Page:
The other B.B. composition, “Paying the Cost To Be the Boss,” is graced by the dual vocals of Mary Griffin and Taj Mahal, with Taj also playing the six-string. Mention should be made of the scintillating saxophone solo by bandmember Eric Demmer, whose contributions throughout are excellent. Perhaps the tune most readily associated with B.B. is the ultimate cut, “The Thrill Is Gone,” featuring the strong vocal and gritty guitar of Michael Lee.
Another super selection is “Becoming the Blues,” written by Jackson. The track commences slowly, but midway morphs into a danceable shuffle; Jackson’s smooth and soulful singing is abetted Texas by singer Diunna Greenleaf while pianist Darrell Lavigne tinkles the ivories tastefully, Wilbert Crosby plays some snazzy guitar, and Kenny Neal reappears to prove that he can blow harmonica with the best. Similarly suited to the dance floor is “Regal Blues (A Tribute to the King),” written by blues luminary Joe Louis Walker, who shines on vocal and King-style guitar.
Oh, yes, there are several tracks featuring the ten-man band sans guests, and they are no less notable. This band is tight! We all miss B.B., but his ensemble soldiers on with skill and sizzle.—Steve Daniels

Christone “Kingfish” Ingram
Alligator Records

Christone “Kingfish” Ingram was born along the banks of the Sunflower River less than ten miles from the infamous Clarksdale crossroads. Baptized in the spirit of the blues we first ran into Christone years ago at the Shack Up Inn, then just a young fresh-faced teen, now at 20 years old this guitarist, vocalist and songwriter has released his debut album, “Kingfish,” on Alligator Records and this young man may hold the future of the blues in his large but nimble hands. The growth of his vocal prowess is an added strength giving him the tone of an everyman of blues. Teaming with Grammy-winning producer/drummer Tom Hambridge and his band, Rob McNelley guitar, Marty Sammon keyboards, Tommy MacDonald bass. Hambridge also shares songwriting credit on most of these songs and also pulled in heavy hitters like Buddy Guy and Keb Mo for half the tracks.
Starting with a gentle acoustic guitar and quiet vocals, Christone tells the narrative of his history and creates his own legend stating his grandma believed he’s “Been Here Before.” As a three-piece band, Kingfish struts to a groove declaring, “It Ain’t Right” and ripping mean counterattacks on guitar, then bares his hopes for the future to find his way “Outside Of This Town,” breaking into a passionate solo. A light touch of B3 by Sammon, Kingfish tears into a slow blues painfully declaring “Love Ain’t My Favorite Word” with some absolutely burning guitar and this combo adds a spicy rhythm and some of his hottest guitar yet as he sings he’s messed up and in “Trouble” before settling into the after-hours groove “That’s Fine By Me,” featuring Sammon’s piano as the guitar builds intensity. Keb Mo adds his guitar to the remaining tunes with Buddy Guy trading off vocals and guitar solos, Kingfish matches licks as the rhythm sways and they assess all that their “Fresh Out” of. Billy Branch adds some light romping harmonica that showcases Christone’s warm and smooth vocals as they charge into the question “If You Love Me.” With a lighthearted melody Keb Mo shares vocals and acoustic guitar on the joyous message of “Listen” to your heart. With a lightly chilling rhythm guitar Kingfish’s vocals have a pure and warm tone as he professes that he “Believes These Blues” will always carry on but he wants to fly high “Before I’m Old,” letting his guitar soar and take flight. Finally breaking it down to just Keb Mo on Resonator guitar and Kingfish on vocals, “Hard Times” are so bad “prices gone up down at the Dollar Store,” bringing the blues home to where many live today.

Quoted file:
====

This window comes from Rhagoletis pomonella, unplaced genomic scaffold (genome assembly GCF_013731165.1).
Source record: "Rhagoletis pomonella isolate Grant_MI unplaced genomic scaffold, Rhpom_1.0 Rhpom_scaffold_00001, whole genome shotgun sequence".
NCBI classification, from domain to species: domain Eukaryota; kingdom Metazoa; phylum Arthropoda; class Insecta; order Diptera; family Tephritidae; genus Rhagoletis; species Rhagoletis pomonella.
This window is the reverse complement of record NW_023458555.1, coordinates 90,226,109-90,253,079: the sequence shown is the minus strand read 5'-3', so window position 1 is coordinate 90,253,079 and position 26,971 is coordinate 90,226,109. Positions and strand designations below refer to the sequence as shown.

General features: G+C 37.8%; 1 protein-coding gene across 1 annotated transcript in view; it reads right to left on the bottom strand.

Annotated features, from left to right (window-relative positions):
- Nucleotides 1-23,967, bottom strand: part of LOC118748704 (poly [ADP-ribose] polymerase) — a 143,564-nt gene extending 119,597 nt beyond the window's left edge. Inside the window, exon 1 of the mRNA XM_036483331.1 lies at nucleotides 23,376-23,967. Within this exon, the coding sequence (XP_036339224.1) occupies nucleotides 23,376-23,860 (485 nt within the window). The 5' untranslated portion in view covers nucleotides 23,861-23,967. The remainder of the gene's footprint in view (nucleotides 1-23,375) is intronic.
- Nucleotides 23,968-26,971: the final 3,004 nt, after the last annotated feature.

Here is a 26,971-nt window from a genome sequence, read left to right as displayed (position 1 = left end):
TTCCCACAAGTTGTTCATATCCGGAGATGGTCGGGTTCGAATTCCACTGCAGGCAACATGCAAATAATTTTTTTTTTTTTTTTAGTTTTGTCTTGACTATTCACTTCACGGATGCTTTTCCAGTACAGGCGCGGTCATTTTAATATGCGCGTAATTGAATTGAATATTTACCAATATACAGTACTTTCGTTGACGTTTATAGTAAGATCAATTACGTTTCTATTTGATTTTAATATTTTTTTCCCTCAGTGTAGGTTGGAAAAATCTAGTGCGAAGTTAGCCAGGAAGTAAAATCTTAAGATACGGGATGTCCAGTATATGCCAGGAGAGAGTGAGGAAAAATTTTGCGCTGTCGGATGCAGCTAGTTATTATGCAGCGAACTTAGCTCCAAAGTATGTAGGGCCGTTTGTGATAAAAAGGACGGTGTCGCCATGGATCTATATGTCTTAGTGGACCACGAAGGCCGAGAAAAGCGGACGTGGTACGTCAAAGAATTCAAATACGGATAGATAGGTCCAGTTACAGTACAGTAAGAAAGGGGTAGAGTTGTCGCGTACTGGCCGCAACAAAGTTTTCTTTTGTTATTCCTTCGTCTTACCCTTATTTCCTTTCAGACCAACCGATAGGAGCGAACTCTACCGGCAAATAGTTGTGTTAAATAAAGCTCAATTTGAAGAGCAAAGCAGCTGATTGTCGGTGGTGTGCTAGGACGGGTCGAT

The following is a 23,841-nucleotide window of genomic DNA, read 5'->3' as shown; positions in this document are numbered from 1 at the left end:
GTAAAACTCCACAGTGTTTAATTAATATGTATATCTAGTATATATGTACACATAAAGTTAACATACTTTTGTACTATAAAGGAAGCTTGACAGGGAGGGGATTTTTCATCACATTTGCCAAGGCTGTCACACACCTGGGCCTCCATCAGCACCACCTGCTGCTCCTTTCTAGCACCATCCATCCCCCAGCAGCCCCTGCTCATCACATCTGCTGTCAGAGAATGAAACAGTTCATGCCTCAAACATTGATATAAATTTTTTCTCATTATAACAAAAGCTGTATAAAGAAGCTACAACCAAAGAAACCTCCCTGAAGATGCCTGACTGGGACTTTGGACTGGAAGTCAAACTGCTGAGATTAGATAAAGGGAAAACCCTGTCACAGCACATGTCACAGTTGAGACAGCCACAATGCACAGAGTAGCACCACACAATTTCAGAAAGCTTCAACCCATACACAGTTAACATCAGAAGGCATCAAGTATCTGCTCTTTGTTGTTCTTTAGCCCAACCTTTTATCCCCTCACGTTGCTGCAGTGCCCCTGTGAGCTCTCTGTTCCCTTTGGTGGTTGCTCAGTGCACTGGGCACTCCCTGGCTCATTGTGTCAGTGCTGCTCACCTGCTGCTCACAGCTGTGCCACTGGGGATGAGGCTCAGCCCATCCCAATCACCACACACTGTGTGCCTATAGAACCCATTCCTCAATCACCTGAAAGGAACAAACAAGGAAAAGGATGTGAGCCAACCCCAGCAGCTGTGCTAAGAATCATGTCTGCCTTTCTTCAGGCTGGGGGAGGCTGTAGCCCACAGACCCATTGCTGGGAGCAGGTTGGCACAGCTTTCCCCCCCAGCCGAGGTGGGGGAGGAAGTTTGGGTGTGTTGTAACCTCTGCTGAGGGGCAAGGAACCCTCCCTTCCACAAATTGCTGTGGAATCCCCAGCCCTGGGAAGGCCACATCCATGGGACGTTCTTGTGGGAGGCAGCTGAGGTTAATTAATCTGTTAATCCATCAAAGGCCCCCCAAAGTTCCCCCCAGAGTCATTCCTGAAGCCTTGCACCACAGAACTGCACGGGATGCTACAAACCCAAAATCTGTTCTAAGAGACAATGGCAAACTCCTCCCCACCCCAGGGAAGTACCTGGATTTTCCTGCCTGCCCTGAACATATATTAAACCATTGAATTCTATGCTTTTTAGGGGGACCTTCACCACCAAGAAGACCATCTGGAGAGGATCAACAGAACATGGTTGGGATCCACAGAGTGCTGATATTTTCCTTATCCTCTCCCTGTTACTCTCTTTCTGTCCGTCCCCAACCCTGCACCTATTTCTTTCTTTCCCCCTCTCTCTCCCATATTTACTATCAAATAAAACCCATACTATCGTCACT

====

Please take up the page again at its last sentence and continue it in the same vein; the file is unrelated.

“Kingfish” may hold the future of the blues in his hands, as Christone Ingram says, “I’m moving forward with one foot in the past.”—Roger & Margaret White